statements and testimony are determined by the Commissioner. See Bloodsworth v.
Heckler, 703 F.2d 1233, 1242 (11th Cir. 1983). The court may not decide facts, reweigh
evidence, or substitute its judgment for that of the Commissioner. Id. at 1239. However,
“despite [this] deferential standard for the review of claims… [the] Court must scrutinize
[the] record in its entirety to determine the reasonableness of the decision reached.” Lamb
v. Bowen, 847 F.2d at 701 (citing Bridges v. Bowen, 815 F.2d 622, 623 (11th Cir. 1987)).
Nonetheless, even if the evidence preponderates against the Commissioner’s decision,
this court must still affirm if the decision is supported by substantial evidence.
Bloodsworth, 703 F.2d at 1239. Substantial evidence is defined as that which “a
reasonable person would accept as adequate to support a conclusion. Id.
Conclusions of law made by the Commissioner are closely examined by the court.
Cornelius, 936 F.2d at 1145. The Commissioner must provide the court with a sufficient
basis for determining if the correct legal standards were applied. Martin v. Sullivan, 894
F.2d 1520, 1529 (11th Cir. 1990). The burden is on the claimant to prove disability.4
Kirkland v. Weinberger, 480 F.2d 46, 48 (5th Cir.), cert denied, 414 U.S. 913 (1973). If a
“Disability” is defined as the inability to engage in any substantial gainful activity by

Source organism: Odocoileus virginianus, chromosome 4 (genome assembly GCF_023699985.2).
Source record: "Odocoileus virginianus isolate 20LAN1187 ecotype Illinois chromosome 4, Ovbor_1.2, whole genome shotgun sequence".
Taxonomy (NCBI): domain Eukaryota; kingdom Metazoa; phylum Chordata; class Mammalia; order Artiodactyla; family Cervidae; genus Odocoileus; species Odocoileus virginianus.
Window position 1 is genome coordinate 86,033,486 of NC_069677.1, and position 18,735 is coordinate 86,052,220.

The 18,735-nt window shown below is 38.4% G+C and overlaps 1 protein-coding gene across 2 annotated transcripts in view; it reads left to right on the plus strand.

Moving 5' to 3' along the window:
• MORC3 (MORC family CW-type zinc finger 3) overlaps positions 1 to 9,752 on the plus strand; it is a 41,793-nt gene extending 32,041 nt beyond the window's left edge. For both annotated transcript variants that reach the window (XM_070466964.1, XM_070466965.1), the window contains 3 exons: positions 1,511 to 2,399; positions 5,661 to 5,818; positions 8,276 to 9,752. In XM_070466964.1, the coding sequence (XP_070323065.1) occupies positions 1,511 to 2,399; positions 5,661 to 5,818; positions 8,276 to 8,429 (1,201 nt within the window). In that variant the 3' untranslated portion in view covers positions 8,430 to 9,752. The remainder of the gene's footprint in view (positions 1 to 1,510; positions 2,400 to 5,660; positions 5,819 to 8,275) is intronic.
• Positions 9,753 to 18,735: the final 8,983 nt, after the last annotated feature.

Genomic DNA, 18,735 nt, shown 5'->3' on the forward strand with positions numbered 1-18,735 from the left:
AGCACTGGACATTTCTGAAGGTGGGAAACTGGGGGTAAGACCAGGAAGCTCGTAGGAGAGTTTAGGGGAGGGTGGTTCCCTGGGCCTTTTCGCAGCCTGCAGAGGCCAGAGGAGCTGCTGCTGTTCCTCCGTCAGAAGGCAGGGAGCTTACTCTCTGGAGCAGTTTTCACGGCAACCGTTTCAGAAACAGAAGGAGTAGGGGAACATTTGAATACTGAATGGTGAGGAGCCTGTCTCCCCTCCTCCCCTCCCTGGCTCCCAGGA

reason of any medically determinable physical or mental impairment expected to result in death or
which has lasted or is expected to last for a continuous period of not less than twelve (12) months.
42 U.S.C. §423 (d)(1)(A). A “physical or mental impairment” is a impairment that results from
anatomical, physiological, or psychological abnormalities that are demonstrable by medically
acceptable clinical or diagnostic techniques. Id. at §423 (d)(3).
claimant proves that he is no longer able to perform his past work, then the burden shifts
to the Commissioner to prove that the claimant is capable of engaging in some other type
of substantial gainful employment. Cannon v. Bowen, 858 F.2d 1541, 1544 (11th Cir.
III. ADMINISTRATIVE REVIEW PROCESS
The Social Security Act and its regulations set out the procedure for determining
whether a claimant is eligible for benefits. The claimant first submits an application for
benefits to the state agency. The state agency, acting under the authority and supervision
of the Commissioner of Health and Human Services, makes the initial disability
determination. 42 U.S.C.A. §421(a). If the state agency denies the claimant’s application
for benefits, the claimant may pursue administrative review of the decision through a
three-stage process. First, the state agency is required to review its initial determination
de novo. 20 C.F.R. § 404.913. Second, if the state agency affirms its initial decision, the
claimant may request a hearing before an ALJ within the Bureau of Hearings and Appeals
of the Social Security Administration. 42 U.S.C.A. § 405(b)(1); 20 C.F.R. § 404.929.
Third, the plaintiff may seek review of the ALJ’s decision by the Appeals Council.
20 C.F.R. § 404.967. After exhausting the administrative review process, the claimant
may appeal the final decision5 of the Commissioner to a federal district court.